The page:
PARENTS of schoolchildren who use the Fastnet Marine and Outdoor Education Training Centre in Schull say they still have unanswered questions regarding the use of the facility.
At a meeting last Thursday night, centre manager Jon Hynes asked parents to ‘work with’ him regarding the future diversification of the centre, which he said would subsidise the sailing programme and not detract from it.
Mr Hynes, who is also in charge of the Kinsale Outdoor Education Centre, quashed rumours that Schull was to be turned into a ‘kayaking centre’. He also said there was no truth in the rumour that team racing boats are going to Kinsale.
‘In fact,’ he said, ‘there are more boats arriving that will benefit your students. And there is a lot more investment to come.’
Mr Hynes gave a 40-minute presentation, at the end of which questions were not allowed, but he did ask parents to email their questions directly to him, and he said he would answer them on a one-to-one basis.
Mr Hynes outlined all aspects of how the centre in Schull works and said he is ‘subject to the highest standard of governance, and that determines how I manage both centres.’
Since his appointment in September 2021, 24 boats had to be brought back to standard as part of the centre’s stringent health and safety rules, he said.
Inclement weather was another factor, he added, in determining the number of days that students have been on the water, but he said a split programme on Saturday was offering students greater accessibility to the amenities.
Despite having been asked not to, three women asked questions at the meeting regarding additional training for additional amenities, how the centre is governed and funded, as well as local employment opportunities for qualified instructors.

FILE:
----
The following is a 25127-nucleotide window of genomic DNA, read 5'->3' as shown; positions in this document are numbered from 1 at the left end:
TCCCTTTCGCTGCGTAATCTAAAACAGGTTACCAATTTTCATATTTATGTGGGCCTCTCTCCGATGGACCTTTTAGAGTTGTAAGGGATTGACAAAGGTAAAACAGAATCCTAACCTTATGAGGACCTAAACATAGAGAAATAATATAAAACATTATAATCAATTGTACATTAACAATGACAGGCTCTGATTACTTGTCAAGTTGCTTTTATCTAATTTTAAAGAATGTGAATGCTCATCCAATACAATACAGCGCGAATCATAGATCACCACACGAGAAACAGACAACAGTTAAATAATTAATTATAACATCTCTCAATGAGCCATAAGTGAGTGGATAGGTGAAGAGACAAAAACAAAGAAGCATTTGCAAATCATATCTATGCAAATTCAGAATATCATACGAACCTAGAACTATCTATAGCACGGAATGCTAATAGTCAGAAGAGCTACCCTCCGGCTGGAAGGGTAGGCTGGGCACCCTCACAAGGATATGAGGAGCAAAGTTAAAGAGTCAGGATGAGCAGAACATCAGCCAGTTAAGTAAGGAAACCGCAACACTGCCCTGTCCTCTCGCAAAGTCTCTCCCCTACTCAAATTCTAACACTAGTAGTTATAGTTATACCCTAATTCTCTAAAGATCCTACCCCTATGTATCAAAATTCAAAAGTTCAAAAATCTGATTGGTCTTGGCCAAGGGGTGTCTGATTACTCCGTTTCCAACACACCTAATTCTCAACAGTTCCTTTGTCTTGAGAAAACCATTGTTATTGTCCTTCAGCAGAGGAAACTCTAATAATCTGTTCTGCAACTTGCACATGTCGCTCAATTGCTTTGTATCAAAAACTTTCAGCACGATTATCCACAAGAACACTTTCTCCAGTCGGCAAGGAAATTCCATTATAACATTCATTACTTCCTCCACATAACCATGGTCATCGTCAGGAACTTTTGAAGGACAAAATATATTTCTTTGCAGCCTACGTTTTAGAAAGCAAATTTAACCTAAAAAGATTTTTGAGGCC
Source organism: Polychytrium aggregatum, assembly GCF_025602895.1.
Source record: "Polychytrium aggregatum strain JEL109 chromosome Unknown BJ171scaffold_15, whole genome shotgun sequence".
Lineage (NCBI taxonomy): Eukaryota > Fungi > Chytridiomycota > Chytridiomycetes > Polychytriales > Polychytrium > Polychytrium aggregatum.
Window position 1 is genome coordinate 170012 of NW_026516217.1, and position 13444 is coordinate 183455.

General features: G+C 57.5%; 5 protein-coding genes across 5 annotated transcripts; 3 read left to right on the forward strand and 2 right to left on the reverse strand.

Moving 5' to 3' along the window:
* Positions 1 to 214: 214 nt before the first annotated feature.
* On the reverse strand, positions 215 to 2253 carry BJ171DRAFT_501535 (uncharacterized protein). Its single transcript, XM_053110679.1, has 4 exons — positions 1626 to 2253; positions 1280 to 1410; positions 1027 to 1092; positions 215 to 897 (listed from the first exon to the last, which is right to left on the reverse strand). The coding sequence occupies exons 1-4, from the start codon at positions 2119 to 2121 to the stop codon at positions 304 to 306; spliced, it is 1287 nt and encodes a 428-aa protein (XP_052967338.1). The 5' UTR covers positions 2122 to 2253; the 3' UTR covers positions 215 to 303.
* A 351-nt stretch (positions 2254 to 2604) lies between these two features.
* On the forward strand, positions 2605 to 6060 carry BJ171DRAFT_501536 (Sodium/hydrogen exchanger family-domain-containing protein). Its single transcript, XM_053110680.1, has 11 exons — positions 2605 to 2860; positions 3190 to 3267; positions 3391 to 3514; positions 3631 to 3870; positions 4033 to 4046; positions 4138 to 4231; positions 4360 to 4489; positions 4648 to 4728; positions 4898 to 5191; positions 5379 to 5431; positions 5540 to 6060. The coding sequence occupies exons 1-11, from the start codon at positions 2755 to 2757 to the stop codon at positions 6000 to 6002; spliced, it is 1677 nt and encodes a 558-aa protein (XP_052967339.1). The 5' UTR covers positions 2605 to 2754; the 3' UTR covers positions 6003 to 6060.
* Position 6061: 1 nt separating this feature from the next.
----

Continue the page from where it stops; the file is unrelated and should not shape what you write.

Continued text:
Schull Community College principal Sarah Buckley confirmed that since 2013, the centre has been under the governance of the Cork Education Training Board, not the school, and it has its own budget.
The sailing centre was established by former school principal Vince Ahern, and, with the support of the local community and generous benefactors, the centre and its sailing teams have enjoyed enormous success.
Meanwhile, many of the locally-trained instructors have followed careers in the industry. Much of Mr Hynes’ presentation dealt with the instructor development programme.
He gave a commitment to help those already qualified to diversify their skills to meet the new role of the centre, and to employ local, qualified candidates where applicable. ‘I respected the legacy of the centre,’ he said.
Mr Hynes gave a breakdown of newly reduced rates, including a new €10-a-day rate for students, as well as what he described as competitive charges for sailing and training courses.
After the meeting, some parents said only two of their nine questions had been answered during the presentation.
However, others described as ‘positive’ plans to increase off-season recreational pursuits, such as scouting and archery, to meet the cost of expanding the centre’s sail training programmes.